Forty-two years after selling its first car in America, Toyota appears poised to shatter a statistical milestone next year and claim 10 percent of the U.S. market.
Toyota and Lexus combined for 10.2 percent of U.S. light-vehicle sales in November, lifting Toyota Motor Sales U.S.A. Inc.'s share for the year to 9.2 percent. If that rate holds this month, 2000 will mark the first time Toyota Motor cracks 9 percent.
Industry analysts expect the company to top 10 percent next year as Toyota outperforms its rivals while industry sales soften.
That pattern played out in November. Toyota Motor sales rose 4.6 percent, while the U.S. industry fell 3.4 percent. Toyota's single-month share topped 10 percent one other time this year, in January, at 10.6 percent.
Jim Press, executive vice president of Toyota Motor Sales, last week downplayed Toyota's market share climb. He shrugged off this year's gains to some new products - such as the Sequoia large sport-utility.
'Those vehicles allowed us to have increased share at a time the industry was declining,' Press said. 'Only because we had new products do we show an increase.'
Despite the recent sales slump, industry sales still are up 3.9 percent this year. Toyota Motor's sales, though, have jumped 9.7 percent.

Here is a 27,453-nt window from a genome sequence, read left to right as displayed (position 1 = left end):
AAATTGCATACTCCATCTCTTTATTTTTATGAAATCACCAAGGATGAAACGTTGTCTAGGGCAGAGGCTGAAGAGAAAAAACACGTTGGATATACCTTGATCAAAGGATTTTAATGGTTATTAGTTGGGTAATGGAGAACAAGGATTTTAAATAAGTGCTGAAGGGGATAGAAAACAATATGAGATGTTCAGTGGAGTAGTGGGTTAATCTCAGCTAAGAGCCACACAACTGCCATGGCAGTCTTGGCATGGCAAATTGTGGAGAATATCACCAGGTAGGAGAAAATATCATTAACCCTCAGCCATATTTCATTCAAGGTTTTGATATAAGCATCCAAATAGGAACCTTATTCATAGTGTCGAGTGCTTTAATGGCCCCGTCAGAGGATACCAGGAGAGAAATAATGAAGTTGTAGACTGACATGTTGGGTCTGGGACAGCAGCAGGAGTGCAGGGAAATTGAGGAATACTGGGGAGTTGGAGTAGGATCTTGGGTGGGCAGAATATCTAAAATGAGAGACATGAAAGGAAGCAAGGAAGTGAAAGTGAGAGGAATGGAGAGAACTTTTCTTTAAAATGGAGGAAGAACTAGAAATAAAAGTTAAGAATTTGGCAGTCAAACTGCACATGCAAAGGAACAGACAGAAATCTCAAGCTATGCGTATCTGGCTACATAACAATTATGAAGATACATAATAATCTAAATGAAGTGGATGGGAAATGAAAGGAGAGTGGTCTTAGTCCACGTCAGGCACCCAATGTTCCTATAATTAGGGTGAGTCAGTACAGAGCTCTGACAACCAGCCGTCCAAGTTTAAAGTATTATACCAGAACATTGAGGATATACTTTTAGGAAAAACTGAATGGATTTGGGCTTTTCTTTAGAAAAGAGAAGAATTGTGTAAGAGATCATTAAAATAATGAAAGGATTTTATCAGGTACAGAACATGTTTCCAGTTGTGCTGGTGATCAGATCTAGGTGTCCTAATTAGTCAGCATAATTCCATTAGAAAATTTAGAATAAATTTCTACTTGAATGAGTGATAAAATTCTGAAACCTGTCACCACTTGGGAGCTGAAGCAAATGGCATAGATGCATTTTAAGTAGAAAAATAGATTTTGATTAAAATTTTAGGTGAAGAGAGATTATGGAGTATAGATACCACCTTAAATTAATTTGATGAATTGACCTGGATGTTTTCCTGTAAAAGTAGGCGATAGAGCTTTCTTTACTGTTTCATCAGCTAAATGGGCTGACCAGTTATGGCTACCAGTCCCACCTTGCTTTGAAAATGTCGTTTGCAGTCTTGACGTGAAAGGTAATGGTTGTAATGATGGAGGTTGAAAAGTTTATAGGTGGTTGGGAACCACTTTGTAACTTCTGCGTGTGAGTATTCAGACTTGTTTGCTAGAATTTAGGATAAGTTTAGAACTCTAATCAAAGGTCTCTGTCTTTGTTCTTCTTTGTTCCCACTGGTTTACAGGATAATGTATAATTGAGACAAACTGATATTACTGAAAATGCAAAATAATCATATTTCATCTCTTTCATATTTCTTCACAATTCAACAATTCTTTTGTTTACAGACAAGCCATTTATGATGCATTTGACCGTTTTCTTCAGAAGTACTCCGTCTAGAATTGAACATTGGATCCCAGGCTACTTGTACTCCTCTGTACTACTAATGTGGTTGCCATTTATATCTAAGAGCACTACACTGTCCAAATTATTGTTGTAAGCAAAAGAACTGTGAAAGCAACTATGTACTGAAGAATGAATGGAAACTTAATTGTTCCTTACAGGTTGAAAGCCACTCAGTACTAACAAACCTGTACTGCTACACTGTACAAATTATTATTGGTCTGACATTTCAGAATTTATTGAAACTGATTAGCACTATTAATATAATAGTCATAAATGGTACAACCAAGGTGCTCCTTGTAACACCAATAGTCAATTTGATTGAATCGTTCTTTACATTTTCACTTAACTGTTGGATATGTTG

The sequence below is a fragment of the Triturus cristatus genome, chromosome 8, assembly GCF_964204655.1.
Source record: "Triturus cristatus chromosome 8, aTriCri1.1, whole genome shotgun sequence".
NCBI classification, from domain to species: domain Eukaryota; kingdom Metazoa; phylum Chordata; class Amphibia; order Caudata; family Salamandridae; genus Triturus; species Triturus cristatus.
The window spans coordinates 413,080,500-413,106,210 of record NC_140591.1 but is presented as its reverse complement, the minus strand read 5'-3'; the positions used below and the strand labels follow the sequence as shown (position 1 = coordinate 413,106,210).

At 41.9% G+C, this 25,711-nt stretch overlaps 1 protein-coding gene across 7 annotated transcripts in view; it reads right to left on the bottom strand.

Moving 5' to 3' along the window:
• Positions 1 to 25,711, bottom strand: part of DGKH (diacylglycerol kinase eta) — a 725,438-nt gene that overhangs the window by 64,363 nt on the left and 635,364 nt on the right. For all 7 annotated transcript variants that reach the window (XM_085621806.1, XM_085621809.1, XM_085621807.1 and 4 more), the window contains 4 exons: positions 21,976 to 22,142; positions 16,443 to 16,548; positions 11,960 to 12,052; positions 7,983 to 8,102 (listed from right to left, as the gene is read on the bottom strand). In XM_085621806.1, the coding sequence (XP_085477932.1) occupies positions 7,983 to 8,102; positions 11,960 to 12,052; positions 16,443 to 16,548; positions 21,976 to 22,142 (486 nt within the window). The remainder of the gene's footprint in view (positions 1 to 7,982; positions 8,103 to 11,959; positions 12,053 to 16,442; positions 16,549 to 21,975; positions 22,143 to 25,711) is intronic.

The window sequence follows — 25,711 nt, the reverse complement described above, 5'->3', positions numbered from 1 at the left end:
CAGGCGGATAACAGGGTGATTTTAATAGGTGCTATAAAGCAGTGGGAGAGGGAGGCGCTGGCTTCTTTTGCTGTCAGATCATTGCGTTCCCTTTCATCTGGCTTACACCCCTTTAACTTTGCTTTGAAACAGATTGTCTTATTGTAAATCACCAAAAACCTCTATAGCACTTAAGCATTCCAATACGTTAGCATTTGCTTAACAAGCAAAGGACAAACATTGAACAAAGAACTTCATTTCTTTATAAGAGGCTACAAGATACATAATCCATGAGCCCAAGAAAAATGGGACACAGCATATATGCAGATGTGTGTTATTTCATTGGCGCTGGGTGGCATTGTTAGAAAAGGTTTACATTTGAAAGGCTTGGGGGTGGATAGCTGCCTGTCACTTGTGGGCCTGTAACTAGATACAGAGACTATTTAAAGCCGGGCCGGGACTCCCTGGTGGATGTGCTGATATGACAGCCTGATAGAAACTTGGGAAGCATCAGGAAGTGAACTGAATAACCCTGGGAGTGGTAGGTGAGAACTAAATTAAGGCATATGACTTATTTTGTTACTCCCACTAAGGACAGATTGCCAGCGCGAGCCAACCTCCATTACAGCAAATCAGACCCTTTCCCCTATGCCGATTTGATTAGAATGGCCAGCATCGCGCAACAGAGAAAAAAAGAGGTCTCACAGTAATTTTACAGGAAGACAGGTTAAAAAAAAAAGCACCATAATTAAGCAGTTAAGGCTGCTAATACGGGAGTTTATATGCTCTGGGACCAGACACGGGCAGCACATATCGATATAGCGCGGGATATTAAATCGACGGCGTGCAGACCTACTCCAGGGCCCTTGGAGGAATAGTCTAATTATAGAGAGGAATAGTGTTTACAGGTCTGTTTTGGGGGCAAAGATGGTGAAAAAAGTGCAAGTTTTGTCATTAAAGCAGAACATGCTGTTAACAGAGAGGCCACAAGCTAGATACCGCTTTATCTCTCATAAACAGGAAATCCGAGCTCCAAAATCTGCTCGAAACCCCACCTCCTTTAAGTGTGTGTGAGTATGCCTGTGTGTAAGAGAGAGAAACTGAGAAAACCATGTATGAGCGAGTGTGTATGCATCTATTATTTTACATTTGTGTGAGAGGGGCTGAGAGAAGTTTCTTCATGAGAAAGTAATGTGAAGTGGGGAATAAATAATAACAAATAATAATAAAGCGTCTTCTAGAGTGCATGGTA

Toyota's product parade continues in 2001. In the spring, the company will begin selling the Highlander, a Toyota version of the highly successful Lexus RX 300 sport wagon. Next fall, Toyota introduces a redesigned Camry, the best-selling car in the nation.
Press said he expects Toyota's share to stabilize at about 10 percent, but he shied from making projections beyond that.
Before he took command of the company in early 1999, though, Press was less circumspect. He boldly predicted sales of 1.5 million units in 2000. And the company will pass that mark this month.
'We missed it,' he joked last week. 'We were a little bit more than that.'
Already hit it
Analysts cite several reasons why Toyota can hold 10 percent next year.
Toyota has a long history of consistent growth, even in down years.
New high-volume trucks are entering the lineup, and the U.S. market continues to swing to trucks.
Toyota and Lexus are entering several new segments not targeted by Asian automakers. The Sequoia, for example, should allow Toyota to grow without cannibalizing sales from existing sport-utilities.
North American plants are slated for production increases as new plants, such as the Sequoia plant in Princeton, Ind., ramp up.
Wes Brown, an analyst with NexTrend in Thousand Oaks, Calif., predicts Toyota will hit 10 percent exactly next year: 'I see their sales going up minimally next year but in a market that drops 1 million units,' he said. 'To be flat in that sort of market means gaining share.'
Brown expects Toyota's gains to come primarily at the expense of the Big 3.
One handicap, though, is Toyota's reliance on cars. Through November, cars represented 60.4 percent of Toyota and Lexus vehicle sales, while cars represent just 51.8 percent of the total market.
Toyota is rapidly addressing that situation, said George Peterson, president of AutoPacific consulting firm in Santa Ana, Calif.